“Examples of mobile technology will include the use of smartphone apps for lung transplant patient self-management, use of smartphone apps to monitor hepatic encephalopathy, and wearable biosensors for alcoholic liver disease patients.

“The presentation will examine both clinician and patient expectations and perspectives as to the usefulness of mobile technologies in health care including increased efficiency, communication and oversight. These issues will provide exploration of how the use of such technology affects the doctor-patient relationship. Importantly, the realities of the use of technology in our everyday clinical practice will be emphasized.”

From the Women’s Health SIG:

Katharine Dalke

Katharine Dalke,

“The Rainbow Elephant in the Room: Supporting Transgender Patients”

Katharine Dalke, MD, MBE, is assistant professor of Psychiatry, Penn State College of Medicine and Pennsylvania Psychiatric Institute.

Dr. Dalke introduces the session: “As the rights of lesbian, gay, bisexual, and transgender (LGBT) people become more visible, so, too, do the unique medical and behavioral health disparities that impact this often-marginalized community.

“According to ‘Healthy People 2020’, a project among LGBT people, transgender people face more discrimination, violence, poverty, and have worse physical and behavioral health outcomes than their heterosexual and cisgender peers. A recent nationwide survey of transgender Americans by the National Center for Transgender Equality revealed that 40% of self-identified transgender respondents had attempted suicide at some point in their lives, nearly nine times the base rate in the general population.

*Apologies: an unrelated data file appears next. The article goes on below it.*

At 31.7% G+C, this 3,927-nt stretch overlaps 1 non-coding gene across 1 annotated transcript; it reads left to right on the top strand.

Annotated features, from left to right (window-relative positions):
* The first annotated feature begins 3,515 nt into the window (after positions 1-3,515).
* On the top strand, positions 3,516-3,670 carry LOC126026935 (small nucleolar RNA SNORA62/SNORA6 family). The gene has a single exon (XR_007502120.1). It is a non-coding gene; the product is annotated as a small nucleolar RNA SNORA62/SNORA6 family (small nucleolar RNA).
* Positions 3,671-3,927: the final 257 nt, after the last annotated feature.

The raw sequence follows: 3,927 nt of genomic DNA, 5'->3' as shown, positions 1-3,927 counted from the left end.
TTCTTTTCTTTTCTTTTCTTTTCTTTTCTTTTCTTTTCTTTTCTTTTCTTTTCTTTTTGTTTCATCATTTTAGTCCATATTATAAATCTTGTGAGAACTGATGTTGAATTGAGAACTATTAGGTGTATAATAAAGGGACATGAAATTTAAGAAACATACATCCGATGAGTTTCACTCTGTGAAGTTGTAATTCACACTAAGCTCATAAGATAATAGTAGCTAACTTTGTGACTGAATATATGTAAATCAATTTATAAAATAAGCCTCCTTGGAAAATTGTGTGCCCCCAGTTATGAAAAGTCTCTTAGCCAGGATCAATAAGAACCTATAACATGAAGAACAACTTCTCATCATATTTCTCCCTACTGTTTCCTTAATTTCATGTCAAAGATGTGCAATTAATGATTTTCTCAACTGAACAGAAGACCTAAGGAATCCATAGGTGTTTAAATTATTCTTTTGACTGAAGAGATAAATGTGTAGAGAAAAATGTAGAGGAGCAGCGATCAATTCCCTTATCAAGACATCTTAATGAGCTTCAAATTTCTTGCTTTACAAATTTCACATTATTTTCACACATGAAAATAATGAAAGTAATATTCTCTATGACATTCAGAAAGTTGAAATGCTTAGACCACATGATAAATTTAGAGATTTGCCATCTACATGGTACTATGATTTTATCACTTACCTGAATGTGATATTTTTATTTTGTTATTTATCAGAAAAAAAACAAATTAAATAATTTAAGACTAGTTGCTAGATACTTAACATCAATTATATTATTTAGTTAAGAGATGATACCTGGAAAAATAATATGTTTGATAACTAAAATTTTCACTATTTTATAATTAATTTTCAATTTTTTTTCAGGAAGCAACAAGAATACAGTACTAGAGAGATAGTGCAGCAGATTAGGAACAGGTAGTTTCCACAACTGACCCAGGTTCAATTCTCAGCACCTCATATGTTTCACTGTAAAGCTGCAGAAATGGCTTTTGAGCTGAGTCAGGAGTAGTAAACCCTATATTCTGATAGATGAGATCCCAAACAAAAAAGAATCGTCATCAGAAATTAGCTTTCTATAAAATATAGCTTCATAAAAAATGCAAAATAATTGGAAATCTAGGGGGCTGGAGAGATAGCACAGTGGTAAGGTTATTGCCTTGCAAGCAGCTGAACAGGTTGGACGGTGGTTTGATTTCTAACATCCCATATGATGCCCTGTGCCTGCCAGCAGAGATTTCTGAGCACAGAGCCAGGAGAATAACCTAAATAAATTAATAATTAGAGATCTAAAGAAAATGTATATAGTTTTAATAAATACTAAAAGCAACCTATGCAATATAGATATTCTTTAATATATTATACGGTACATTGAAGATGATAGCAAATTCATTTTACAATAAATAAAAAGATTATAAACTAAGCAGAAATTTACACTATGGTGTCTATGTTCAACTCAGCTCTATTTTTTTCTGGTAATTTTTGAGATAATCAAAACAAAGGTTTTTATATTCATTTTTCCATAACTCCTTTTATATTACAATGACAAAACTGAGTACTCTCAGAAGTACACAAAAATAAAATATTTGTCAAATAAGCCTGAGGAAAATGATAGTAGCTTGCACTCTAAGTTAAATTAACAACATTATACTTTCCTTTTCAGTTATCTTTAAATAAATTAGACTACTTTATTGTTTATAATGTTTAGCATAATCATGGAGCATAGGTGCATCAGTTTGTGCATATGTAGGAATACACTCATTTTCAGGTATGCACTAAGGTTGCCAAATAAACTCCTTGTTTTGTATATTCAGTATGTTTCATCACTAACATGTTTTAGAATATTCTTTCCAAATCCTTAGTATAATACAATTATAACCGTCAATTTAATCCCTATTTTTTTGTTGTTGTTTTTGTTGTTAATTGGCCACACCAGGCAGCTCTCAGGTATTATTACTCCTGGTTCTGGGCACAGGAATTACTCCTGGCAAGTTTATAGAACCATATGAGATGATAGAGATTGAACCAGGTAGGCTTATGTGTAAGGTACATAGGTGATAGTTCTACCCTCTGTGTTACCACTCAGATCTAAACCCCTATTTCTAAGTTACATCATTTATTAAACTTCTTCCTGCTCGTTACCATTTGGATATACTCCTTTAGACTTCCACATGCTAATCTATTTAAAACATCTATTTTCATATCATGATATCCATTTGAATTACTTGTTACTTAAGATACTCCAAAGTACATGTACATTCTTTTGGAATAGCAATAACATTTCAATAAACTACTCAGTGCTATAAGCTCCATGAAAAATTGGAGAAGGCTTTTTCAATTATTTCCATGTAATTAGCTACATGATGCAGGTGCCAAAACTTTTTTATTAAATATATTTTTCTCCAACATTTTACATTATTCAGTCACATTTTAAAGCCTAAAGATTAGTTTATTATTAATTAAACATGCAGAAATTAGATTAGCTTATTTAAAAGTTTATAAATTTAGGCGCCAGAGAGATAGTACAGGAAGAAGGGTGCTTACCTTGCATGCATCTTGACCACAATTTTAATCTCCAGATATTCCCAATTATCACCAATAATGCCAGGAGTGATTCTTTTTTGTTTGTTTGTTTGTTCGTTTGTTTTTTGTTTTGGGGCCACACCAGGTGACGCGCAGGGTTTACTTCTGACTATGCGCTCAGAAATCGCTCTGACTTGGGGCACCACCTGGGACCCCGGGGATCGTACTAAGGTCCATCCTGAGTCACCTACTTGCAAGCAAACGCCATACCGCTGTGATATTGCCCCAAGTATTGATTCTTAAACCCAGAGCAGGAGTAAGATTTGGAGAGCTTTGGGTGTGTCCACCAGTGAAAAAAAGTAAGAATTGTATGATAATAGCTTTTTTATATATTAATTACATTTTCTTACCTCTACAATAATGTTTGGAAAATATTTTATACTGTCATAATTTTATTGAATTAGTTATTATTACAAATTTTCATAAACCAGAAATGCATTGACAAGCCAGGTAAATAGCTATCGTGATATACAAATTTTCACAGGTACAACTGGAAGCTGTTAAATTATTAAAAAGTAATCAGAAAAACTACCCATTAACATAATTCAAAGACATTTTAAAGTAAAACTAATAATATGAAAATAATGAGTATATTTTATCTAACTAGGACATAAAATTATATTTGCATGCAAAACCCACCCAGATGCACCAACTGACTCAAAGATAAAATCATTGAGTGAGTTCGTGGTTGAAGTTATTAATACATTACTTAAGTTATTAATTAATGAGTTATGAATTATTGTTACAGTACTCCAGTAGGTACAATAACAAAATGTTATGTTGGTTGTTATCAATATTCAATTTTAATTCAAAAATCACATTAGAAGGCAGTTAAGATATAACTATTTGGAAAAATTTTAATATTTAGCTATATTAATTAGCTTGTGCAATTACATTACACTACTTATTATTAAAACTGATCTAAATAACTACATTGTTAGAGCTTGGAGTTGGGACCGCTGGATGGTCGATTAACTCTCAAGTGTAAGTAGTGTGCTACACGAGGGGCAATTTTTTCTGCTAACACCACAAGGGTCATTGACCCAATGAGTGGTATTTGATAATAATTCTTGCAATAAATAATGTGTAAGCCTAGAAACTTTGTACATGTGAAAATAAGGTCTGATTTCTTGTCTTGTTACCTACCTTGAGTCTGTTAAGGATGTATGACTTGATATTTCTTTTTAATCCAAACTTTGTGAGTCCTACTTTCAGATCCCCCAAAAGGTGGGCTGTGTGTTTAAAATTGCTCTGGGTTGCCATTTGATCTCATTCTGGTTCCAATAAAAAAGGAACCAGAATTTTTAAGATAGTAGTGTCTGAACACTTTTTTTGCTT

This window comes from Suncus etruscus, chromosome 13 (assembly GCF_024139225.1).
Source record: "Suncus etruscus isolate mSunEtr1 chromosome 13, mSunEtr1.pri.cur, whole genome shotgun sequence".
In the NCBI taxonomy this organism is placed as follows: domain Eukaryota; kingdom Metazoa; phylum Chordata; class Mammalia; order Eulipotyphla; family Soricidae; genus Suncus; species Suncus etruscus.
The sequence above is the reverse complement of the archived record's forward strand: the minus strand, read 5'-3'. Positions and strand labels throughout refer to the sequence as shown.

“Most clinics providing gender-affirming care like hormones or surgery require that mental health providers, and specifically psychiatrists, speak to the patient’s readiness for, and capacity to consent to, intervention, and many programs feature integrated behavioral health providers. Despite their need for good mental health care, many transgender people report difficulty finding providers, and even experience discrimination in providers’ offices.

“As a recent review published in the American Journal of Psychiatry noted, high rates of mood disorders and suicidality among transgender persons indicate that all psychiatric providers must be prepared to evaluate gender dysphoria and interrelated mental health problems, and to care for patients throughout and beyond the gender transition process.

“C-L psychiatrists are often asked to evaluate transgender persons, because medical teams expect psychiatrists to have expertise (gender dysphoria is, after all, in the DSM) and patients often trigger psychiatric consults or referrals because of the distress they experience. Despite being expected to do so gracefully and skillfully, many psychiatrists do not feel competent in the approach to evaluating or caring for a transgender patient, let alone educating a primary provider on best practices.

“This talk will help the general C-L psychiatrist become competent in the provision of integrated care for a transgender patient, which includes what transgender means, what sorts of interventions transgender people might pursue, how to be interpersonally supportive and affirming, and how to approach the differential management of distress due to gender dysphoria vs an associated psychiatric problem.”